Federal Reserve Seeks Broad Authority to Oversee “Financial Market Stability”


Cryptogon
March 29th, 2008

“Some changes could actually reduce the power of the Securities and Exchange Commission, which is charged with maintaining orderly stock and bond markets and protecting investors.”

Check out some of the background stories that have been leading up to this:

Goldman Sachs Creates Private Stock Exchange for Unregistered Securities, Clients with $100 Million Minimum

NASDAQ to Open Unregulated Private Stock Exchange for Investors with a Minimum of $100 Million in Assets

Big Traders Dive Into Dark Pools

In other words, if you thought equities were a scam before, you haven’t seen anything yet.

Via: New York Times:

The Treasury Department will propose on Monday that Congress give the Federal Reserve broad authority to oversee financial market stability, in effect allowing it to send SWAT teams into any corner of the industry or any institution that might pose a risk to the overall system.

The proposal is part of a sweeping blueprint to overhaul the country’s hodge-podge of regulatory agencies, which many specialists say failed to recognize rampant excesses in mortgage lending until after they triggered what is now the worst financial calamity in decades.

According to a summary provided by the administration, the plan would consolidate what is now an alphabet soup of banking and securities regulators into a trio of overseers responsible for everything from banks and brokerage firms to hedge funds and private equity firms.

While the plan could expose Wall Street investment banks and hedge funds to greater scrutiny, it avoids a call for tighter regulation. The plan would not rein in practices that have been implicated in the housing and mortgage meltdown, like packaging risky subprime loans into securities carrying AAA ratings.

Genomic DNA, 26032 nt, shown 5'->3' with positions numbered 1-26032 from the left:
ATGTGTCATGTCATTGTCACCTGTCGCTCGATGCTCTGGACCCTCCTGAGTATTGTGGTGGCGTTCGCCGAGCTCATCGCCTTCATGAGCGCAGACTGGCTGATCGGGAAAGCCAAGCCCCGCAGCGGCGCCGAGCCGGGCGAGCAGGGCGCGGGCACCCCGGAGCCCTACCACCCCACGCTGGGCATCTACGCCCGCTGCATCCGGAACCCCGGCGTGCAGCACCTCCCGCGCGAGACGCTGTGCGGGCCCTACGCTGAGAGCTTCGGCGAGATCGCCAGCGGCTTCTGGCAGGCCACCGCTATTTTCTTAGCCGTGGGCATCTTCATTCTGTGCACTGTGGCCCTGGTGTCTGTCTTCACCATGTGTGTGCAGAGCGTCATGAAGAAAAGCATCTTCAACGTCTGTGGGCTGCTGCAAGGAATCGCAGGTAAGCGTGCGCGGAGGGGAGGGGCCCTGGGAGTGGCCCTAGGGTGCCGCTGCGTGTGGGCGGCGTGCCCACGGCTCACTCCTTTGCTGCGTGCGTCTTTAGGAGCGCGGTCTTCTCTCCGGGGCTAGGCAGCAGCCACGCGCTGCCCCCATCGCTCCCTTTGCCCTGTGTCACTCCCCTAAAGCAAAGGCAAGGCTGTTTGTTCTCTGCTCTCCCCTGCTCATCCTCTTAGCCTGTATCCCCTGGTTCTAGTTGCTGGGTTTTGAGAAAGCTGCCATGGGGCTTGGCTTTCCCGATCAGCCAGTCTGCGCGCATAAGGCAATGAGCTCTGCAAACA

The Fed would also be given some authority over Wall Street firms but only when an investment bank’s practices posed a threat to the financial system over all.

The plan does not recommend tighter rules over the vast and largely unregulated markets for risk-sharing and hedging, like credit-default swaps, which are supposed to insure lenders against loss but became a speculative instrument and gave many institutions a false sense of security.

Some changes could actually reduce the power of the Securities and Exchange Commission, which is charged with maintaining orderly stock and bond markets and protecting investors.

The blueprint suggests several areas where the S.E.C. should take a lighter approach to its oversight, such as allowing stock exchanges greater leeway to regulate themselves and streamlining the approval of new products, even allowing automatic approval of securities products that are being traded in foreign markets.

Under the proposal, the S.E.C. would merge with the Commodity Futures Trading Commission, which regulates exchange-traded futures for oil, grains, currencies and the like.

Under the Treasury proposal, the Federal Reserve would become the government’s “market stability regulator” and would be allowed to gather information from virtually any financial institution. Fed officials would be allowed to examine the practices and even the bookkeeping of brokerage firms, hedge funds, commodity-trading exchanges and any other institution that might pose a risk to the financial system.

“The Fed would have the authority to go wherever in the system it thinks it needs to go for a deeper look to preserve stability,” Mr. Paulson said in the advance text of Monday’s speech. “To do this effectively, it will collect information from commercial banks, investment banks, insurance companies, hedge funds, commodity pool operators.”

That would be a significant expansion of the central bank’s regulatory mission, which has been limited primarily to supervising commercial banks. When Fed officials agreed earlier this month to rescue Bear Stearns, once the nation’s fifth-largest investment bank, they pointedly noted that the Fed never had the authority to monitor its financial condition or order it to beef up its protections.

In an unprecedented pair of moves, the Fed engineered a shotgun marriage between Bear Stearns and a rival, JPMorgan Chase, and then lent $29 billion to JP Morgan in order to prevent a bankruptcy filing by Bear and a chain of defaults that might have brought down much of the financial system.

For the first time since the 1930s, the Fed also agreed to let investment banks borrow hundreds of billions of dollars from its discount window, an emergency program reserved for commercial banks and other depository institutions.

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